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    Confessions

    “It’s a cruel season that makes you get ready for bed while it’s light out.”

    Bill Watterson

    I have a confession to make.  My sixteen-month-old daughter has been waking up in the middle of the night, (usually around 3 or 4am,) and I’ve been nursing her back to sleep.  I feel as though we’ve regressed back to the first months of night-feeding.  It goes against all of the marvelous sleep-strategies that I’ve read about, but I’ve been feeling too exhausted in the wee hours to let Crazybaby cry it out.  I know she’s not teething, she’s not sick, and I don’t think she’s hungry.  My hunch is that she likes the comfort of nursing to help her get back to sleep.

    Crazybaby was pretty good at sleeping through the night until we went on holiday at the beginning of the summer.  We were sleeping in the same room and when she woke up, instead of rolling over and going back to sleep, she’d see Mama and think, “Boobie!!!”  Unfortunately, it only takes a night or two to establish a new habit, and this is a bad one.

    I know that I could probably break this pattern if I just got tough; I’m pretty confident that she would get herself back to sleep eventually if I just let her cry.  I’m just not thrilled about waking-up the household at 3am and losing another hour of sleep.  So, I tell myself that she’ll grow out of it.  I tell myself that there’s no use getting tough while we’re still on summer holiday.  I tell myself it’s going to be easier in the fall when it’s still dark in the wee hours of the morning, when the birds are still asleep at 4am.  I tell myself that, in the grand scheme of things, my sleep-deprivation is only short-term.  Am I telling myself lies?

    sophie(Here’s the Little Miss who’s responsible for the dark circles under my eyes.)

    4 comments to Confessions

    • Jen Bobroff

      Well….i’m not sure i have the right answer for you but Kazlo generally still falls asleep on the boob and i keep wondering when we should bite the sleeping bullet and get him used to falling asleep on his own, in his crib. I’m also not thrilled about him screaming for what feels like will be weeks while he works out our new system for him. should we do it during summer where only one of us is ‘working?’. or shoud we wait until fall , as if it’s a new years resolution. Let me know what you figure out…..xo

    • Karen

      Maybe we should do it at the same time, Jen. We could designate one of our homes as the ‘sleep-training’ household (Kaz, Crazybaby & the two dads of course because they’re not lactating,) & the other house could be a sleep-retreat for those of us who have no problem sleeping through the night without being nursed. It’s tough to stay on a schedule in the summer, so we could all start in the fall. It wouldn’t be ideal timing for the men going back to work, however, they are off kayaking together at the moment, aren’t they?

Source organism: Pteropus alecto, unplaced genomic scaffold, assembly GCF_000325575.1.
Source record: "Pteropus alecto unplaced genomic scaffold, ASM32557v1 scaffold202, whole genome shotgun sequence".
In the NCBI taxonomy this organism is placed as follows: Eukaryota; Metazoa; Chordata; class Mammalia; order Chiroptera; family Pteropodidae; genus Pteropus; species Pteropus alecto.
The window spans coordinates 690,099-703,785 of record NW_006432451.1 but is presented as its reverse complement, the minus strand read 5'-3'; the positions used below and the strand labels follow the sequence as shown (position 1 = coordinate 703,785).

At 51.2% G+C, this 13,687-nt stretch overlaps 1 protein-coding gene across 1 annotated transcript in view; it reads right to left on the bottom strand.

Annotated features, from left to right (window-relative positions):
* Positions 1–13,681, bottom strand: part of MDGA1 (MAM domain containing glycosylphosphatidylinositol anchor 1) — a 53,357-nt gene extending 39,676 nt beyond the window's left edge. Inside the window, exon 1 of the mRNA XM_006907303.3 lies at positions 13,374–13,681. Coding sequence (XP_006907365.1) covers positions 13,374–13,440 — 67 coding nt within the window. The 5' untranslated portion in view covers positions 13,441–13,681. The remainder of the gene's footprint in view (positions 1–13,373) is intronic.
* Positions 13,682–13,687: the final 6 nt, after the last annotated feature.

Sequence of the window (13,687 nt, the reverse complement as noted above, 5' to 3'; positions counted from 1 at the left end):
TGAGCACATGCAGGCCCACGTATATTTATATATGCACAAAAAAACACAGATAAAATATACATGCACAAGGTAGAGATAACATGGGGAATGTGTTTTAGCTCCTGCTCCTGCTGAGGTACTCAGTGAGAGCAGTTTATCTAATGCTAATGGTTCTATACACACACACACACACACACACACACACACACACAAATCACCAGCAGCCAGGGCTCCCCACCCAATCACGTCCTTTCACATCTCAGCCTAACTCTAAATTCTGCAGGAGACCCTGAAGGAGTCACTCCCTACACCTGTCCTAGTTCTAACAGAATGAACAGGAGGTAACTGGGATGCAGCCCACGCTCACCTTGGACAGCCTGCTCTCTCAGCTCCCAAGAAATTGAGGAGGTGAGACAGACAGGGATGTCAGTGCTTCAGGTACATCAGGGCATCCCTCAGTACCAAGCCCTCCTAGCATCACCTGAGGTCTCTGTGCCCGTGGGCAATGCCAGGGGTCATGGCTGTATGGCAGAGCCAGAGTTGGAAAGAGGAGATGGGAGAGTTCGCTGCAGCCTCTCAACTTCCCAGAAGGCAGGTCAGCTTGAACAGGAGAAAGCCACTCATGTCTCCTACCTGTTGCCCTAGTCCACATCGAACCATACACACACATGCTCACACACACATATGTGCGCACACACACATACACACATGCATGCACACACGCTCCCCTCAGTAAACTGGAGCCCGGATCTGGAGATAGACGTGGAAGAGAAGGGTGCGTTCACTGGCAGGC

• Jen B

      We are in the same boat. My son is much older, 21 months, but he still seems so small and it is almost always so peaceful and restful when I nurse him to sleep. When I am working (I too am a teacher) I miss him during the day and “catch-up” with night time snuggles. The problem is, my husband feels that his has created a wedge between us and will make going “back to school” harder as my little boy tends to wake up when I wake up in the morning because I usually end up falling asleep during that 3:00 am wake up. I’m sleeping great, compared to how I sleep when we try to sleep train. I never thought I’d be nursing a kid to sleep, let alone a growing boy, but those wee small snuggles are cause for sweet dreams and I’ll miss them so dearly when they are gone.

    • Karen

      Jen, first of all congratulations for nursing your son for so long; I think he’s very fortunate to have you so dedicated to providing the best nutrition possible for him. And I’m sure he appreciates all the love and snuggles you shower upon him.
      I can only imagine how precious that evening time together becomes when you’re working. Your comment is so great for me to read because it reminds me to ask myself the question, “Is this behaviour serving me or my child?”
      For example, it would be easier for me (and more lovely) if I fell asleep with my daughter when I nursed her in the middle of the night, but it doesn’t serve her well, because she wakes up earlier in the morning. So, I stay awake and take her back to her crib after nursing her, instead of letting her get used to sleeping with me.
      I do believe it will serve her better if she can learn to put herself back to sleep instead of relying on me to nurse her, but I still have to gear myself up for that transition. In the beginning, I know I won’t sleep as well, but it’ll be better for all of us in the long run.
      So thank you for making me think! Good luck with whatever path you choose with your son. Trust your instincts and know that you are doing the best that you possibly can at this moment in time.
      Let me know how things evolve!

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